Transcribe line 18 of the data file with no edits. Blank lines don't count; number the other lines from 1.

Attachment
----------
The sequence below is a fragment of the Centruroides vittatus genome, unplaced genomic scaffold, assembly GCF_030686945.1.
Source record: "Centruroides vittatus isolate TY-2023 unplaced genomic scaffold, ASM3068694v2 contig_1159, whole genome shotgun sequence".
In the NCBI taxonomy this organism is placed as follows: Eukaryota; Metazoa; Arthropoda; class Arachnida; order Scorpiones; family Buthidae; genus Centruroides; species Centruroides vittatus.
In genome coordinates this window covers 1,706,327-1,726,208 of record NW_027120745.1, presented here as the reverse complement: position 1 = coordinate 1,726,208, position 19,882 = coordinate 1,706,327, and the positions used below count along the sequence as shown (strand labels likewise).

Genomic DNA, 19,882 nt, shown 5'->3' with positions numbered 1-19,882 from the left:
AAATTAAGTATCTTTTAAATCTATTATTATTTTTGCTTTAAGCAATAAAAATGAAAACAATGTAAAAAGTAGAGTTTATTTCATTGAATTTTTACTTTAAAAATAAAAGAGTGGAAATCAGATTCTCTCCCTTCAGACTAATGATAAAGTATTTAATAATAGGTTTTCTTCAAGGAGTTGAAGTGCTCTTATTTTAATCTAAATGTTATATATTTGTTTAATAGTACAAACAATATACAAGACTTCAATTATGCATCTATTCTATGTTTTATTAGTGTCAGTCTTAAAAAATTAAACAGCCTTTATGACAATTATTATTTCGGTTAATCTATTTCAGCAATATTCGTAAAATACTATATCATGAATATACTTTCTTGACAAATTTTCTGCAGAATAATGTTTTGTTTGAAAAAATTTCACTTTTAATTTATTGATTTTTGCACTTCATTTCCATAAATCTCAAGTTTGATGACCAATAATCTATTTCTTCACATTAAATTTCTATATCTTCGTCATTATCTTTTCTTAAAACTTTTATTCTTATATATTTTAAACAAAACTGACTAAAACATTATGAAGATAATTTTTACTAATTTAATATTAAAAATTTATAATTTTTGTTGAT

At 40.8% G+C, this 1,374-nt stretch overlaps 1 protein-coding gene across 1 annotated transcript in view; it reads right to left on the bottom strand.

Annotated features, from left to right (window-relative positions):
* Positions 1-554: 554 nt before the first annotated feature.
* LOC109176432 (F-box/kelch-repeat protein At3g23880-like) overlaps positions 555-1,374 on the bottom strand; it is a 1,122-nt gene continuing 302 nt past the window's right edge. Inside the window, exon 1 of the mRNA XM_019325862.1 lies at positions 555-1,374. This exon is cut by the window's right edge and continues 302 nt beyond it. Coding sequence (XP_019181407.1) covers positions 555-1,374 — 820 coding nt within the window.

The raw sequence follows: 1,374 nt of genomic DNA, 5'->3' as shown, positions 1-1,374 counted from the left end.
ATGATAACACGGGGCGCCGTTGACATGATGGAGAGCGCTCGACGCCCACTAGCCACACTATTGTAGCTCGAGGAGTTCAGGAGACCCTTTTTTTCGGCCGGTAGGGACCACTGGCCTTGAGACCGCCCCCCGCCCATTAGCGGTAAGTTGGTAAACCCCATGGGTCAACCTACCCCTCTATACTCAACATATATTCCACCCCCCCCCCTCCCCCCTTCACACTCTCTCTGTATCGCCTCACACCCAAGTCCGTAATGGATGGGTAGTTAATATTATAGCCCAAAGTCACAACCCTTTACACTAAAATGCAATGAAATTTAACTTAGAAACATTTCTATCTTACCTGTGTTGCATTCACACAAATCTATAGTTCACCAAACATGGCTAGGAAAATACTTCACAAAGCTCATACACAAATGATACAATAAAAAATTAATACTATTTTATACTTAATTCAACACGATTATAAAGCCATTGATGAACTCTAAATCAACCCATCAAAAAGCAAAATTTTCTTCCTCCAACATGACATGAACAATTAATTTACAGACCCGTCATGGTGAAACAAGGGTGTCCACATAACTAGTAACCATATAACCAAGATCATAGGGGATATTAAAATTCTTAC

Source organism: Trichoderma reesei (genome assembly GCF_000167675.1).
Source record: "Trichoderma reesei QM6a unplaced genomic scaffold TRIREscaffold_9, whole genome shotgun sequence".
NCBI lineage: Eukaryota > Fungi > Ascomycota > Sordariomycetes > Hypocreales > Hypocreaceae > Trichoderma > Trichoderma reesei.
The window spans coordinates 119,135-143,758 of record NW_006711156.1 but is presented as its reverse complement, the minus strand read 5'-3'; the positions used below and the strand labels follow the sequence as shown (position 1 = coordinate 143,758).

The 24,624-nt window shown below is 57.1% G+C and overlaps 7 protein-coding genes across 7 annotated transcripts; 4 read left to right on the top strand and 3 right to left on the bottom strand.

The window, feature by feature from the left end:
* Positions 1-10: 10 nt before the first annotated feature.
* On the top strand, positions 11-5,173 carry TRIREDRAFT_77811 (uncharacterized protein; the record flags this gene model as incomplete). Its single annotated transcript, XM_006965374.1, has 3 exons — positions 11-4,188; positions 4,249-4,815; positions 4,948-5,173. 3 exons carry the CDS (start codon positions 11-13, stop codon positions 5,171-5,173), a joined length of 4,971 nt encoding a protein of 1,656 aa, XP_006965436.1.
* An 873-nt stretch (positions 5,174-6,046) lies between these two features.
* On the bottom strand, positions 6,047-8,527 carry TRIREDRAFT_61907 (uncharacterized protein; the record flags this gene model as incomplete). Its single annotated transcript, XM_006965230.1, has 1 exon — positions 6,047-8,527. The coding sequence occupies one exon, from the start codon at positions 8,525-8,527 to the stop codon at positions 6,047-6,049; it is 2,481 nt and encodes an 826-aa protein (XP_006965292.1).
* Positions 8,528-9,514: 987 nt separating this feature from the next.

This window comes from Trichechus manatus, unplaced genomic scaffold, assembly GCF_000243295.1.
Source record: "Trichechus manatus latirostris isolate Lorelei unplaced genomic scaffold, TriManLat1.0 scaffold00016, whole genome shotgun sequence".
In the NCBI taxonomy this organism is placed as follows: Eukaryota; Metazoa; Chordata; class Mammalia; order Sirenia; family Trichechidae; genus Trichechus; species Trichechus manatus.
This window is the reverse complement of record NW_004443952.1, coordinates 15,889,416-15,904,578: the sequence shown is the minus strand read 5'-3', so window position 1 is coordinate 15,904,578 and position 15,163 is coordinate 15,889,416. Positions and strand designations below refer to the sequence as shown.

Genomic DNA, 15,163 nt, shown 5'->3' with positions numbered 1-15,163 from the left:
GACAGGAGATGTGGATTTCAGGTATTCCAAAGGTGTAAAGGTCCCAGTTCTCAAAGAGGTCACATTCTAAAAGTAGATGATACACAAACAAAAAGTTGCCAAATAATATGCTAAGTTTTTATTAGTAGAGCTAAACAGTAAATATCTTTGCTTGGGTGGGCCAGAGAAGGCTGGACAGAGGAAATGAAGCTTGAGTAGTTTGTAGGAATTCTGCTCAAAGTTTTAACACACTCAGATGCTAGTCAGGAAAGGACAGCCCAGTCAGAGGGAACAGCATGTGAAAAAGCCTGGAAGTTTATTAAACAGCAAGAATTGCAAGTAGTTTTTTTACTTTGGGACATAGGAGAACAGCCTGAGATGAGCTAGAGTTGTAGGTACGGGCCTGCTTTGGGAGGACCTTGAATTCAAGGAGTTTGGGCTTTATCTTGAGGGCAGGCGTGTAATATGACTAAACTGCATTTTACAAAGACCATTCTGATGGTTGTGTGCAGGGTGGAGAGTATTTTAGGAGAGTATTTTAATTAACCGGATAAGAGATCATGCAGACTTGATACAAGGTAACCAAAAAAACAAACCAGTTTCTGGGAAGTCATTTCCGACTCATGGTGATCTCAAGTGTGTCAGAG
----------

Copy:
The window, feature by feature from the left end: